So you see in the recommendation feed, they have these small snippets that come up. To be very fair, YouTube doesn’t need to do that. Imagine the amount of public stream data you view, likes, and everything. So why are they asking us? What you do want to know is the context of that recommendation.
Correct. So they are actually going from observation to act because they have said that this is a good recommendation, but they still wanna validate whether the algorithm is not missing a particular context. I think that’s the challenge that I face. I have a lot of data at my disposal. I can create segments very easily and then what moving that segment is sometimes becomes a guess on my part.
I would like to be more methodical in validating my yes. But I’m just totally imagining things in my head.
Moderator – You have put it really well. It’s all about timing, right? You’ve put the challenge, you know, really thought out and I keep hearing those, and I do speak to a lot of guys who are still in the process to make this happen. Ravi in your case?
Ravi Shankar – Yeah, sure. I mean, the biggest challenge that I have at this point is localization. So localization is not just in terms of marketing, right? Just in terms of the product itself. For example, the way people shop for cars and higher, is completely different, right? So Indonesia, prefer the car monthly, and the language itself is different, that the Jaguar is different. So localizing the product and market communications. Are one of the biggest challenges it goes across the messaging attributes? High line, right? So, localizing products is the biggest challenge. I mean we have a good amount of data that kinda helps us to, and, you know, improve the product a bit.
For example, people who, uh, and he more with the low calculator in Thailand, don’t readily divide. But it’s completely different, right? So in kind, they care more about the inspection report, inspection report of the car, and the features of the car.
So, localizing that product is always challenging and the learning, and then need to, the gasoline, it’s, it’s not like any other car brand. Maybe just have one brand of five. About cutting brands and totals of cars. So yeah, that’s the challenge we may have.
Generally in most eCommerce, the transaction is completely online, and you the transaction behind as the transaction gets initiated, online offline because there are a lot of initiatives in all. So combining that test experience centers, inspections, and inspection centers, combining all that for customers, uh, it’s impossible to do or build something in all.
Moderator – Thanks for that, Diane, top challenges for you?
Diane Low – Sure. I think the interesting part about the latest tech platforms is that there are some learnings from the traditional eCommerce marketplace playbook that you can adapt. I suppose that there’s one key difference which is that because a lot of the people are teaching classes themselves, like brands with huge following the launches, you have that when they post like the YouTube video.
They have a new cost that launches can design like a huge amount of traffic coming to your site and, not all of which, that not all fans of content creators design themselves to the content creator. They are just super fans. So there could be an element of them buying access and ability to meet.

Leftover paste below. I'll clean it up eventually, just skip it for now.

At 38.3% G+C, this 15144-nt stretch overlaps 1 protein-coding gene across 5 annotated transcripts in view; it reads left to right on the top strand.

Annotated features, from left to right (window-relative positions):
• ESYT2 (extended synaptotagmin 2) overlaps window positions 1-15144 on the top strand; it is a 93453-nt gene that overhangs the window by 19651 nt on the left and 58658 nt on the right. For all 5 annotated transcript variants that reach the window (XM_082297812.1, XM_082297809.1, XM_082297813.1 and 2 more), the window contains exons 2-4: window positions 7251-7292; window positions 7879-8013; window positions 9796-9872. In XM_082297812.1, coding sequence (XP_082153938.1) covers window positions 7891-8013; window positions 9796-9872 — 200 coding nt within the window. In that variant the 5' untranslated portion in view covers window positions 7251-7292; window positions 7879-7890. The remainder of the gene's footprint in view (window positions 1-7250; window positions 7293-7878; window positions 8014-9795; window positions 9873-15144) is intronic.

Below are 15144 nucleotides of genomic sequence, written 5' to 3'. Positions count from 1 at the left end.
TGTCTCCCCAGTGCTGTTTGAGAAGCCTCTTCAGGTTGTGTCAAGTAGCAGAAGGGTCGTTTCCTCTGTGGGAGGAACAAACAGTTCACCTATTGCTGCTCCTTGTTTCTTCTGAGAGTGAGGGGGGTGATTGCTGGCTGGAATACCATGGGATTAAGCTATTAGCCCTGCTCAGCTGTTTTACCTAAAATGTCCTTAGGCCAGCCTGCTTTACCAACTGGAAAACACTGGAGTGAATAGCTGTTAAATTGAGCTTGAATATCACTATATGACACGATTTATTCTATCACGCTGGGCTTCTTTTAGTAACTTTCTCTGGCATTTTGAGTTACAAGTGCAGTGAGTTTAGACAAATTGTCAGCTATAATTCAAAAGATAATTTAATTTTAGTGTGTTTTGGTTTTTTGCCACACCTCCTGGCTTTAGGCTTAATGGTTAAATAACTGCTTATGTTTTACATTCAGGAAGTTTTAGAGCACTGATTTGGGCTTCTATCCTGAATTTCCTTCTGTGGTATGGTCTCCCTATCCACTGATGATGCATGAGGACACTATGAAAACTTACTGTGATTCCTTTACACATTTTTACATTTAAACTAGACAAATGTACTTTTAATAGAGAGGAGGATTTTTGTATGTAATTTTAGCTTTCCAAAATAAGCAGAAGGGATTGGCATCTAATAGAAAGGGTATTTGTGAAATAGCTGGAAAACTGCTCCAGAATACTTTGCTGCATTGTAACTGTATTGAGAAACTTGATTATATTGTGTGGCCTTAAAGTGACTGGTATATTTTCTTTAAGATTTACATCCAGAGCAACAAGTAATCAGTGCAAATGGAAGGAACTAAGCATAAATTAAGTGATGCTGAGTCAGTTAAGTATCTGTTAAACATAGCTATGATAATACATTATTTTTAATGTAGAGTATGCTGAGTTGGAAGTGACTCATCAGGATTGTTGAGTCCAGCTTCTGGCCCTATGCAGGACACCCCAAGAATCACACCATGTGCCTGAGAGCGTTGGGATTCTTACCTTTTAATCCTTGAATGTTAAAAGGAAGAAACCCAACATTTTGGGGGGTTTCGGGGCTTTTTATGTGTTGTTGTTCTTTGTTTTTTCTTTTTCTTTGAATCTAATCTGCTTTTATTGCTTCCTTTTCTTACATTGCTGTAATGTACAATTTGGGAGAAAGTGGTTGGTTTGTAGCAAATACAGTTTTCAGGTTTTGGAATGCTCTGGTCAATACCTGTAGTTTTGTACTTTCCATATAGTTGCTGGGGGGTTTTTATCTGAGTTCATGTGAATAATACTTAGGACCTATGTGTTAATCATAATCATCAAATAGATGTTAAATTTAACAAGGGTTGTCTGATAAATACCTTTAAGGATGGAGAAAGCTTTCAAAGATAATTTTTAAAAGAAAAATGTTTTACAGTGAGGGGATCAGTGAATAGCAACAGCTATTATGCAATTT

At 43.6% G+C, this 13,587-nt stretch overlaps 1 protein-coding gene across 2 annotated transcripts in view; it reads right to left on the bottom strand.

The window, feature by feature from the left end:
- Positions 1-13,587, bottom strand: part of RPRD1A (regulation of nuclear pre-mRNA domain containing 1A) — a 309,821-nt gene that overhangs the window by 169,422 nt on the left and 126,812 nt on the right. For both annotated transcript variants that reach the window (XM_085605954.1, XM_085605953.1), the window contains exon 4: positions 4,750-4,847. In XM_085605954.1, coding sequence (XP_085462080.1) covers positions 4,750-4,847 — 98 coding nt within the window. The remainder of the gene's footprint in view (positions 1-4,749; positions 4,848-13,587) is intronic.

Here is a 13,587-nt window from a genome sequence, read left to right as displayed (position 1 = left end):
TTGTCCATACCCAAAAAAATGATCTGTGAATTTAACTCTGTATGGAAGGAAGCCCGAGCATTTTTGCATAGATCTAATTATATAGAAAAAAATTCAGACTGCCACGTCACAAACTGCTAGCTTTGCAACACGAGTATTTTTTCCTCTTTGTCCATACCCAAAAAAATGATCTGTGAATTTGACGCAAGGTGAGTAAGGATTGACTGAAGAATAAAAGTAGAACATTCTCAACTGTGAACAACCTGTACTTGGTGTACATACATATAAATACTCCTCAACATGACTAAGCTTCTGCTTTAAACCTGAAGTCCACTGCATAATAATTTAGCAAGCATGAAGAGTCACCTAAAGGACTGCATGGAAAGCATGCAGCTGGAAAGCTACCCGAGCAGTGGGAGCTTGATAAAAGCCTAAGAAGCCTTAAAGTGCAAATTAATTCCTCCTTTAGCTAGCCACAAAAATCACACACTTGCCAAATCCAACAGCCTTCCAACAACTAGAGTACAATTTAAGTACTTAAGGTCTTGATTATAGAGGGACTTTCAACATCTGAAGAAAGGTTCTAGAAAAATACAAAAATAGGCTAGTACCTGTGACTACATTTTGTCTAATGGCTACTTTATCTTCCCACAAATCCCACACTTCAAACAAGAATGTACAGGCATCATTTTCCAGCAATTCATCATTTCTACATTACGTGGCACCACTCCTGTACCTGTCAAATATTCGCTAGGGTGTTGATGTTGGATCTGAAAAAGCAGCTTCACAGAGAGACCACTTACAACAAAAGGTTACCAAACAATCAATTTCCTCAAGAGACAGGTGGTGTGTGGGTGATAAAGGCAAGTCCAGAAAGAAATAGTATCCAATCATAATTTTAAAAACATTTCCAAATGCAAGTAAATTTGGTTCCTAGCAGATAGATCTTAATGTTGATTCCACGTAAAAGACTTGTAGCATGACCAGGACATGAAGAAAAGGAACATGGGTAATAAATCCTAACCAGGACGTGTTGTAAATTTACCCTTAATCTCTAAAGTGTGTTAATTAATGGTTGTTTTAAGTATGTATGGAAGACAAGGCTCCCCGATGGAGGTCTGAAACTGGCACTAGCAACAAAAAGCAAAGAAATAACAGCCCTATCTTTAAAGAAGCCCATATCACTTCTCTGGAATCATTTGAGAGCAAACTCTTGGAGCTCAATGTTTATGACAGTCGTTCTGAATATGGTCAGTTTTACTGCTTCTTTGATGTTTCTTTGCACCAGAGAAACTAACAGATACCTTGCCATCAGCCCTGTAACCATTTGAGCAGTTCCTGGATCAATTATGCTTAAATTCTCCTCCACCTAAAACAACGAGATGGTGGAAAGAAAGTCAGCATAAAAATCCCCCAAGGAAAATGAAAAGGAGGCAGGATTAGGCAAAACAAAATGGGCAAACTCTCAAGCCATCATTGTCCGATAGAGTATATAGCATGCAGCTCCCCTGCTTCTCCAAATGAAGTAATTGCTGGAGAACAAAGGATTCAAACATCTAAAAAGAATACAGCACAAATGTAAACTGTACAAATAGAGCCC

The person they look up to and take a class with. And then some people themselves follow a bit more like YouTubes show videos who want to create something and therefore want to take the class. So, um, some of the challenges we have if I were to. Is to think through which aspects of the eCommerce people can adapt and how you also have like negative 10 filters.
So if in traditional e-commerce like your targeting, so your cards and how you plug that into your so that if check out, give them reasons why this class is interesting, what people are going to. But you could earn a lot of money if you really think you are more like browsers, so that’s number one.
Number two is also the localization, academy are the two biggest markets similar to any platform the US wear venue, and therefore like a number of users who are interested in your mind and patterns and how they wanna consume content, and how they want to be updated. The brand is very different. So we see emails as a lot higher on SMS, much bigger in the US, but more mobile messaging. WhatsApp free workshops are an important way to engage in developing markets as a way for them to get users to understand the credentials and the kind of tips for what they would get if they were to buy. So, yeah, localization and figuring out sizing on the opportunity is also something that’s you know, that’s important.
That’s a bit of a challenge because we’re launching even as we’re building a system for discovery. So, I think these are the top two challenges. And then the third one is, I think if you think about it. The challenge of personalization in the earlier stage is that the teams are gonna be smaller. So justifying engineering time to add additional data pipelines needs to come with like a dollar value of value.
So, balancing out what we do manually to see what could be potential outside of revenue is something that I try to balance with what I could do product tasks and think about flexibility in our system that works not just for our product currently, but what we see as a skilled channel. So yeah, those are three things that are both the challenges as well opportunities
Moderator – Interesting challenges from you as well. But thanks so much for sharing. I’d like to spare some time for any questions from the audience.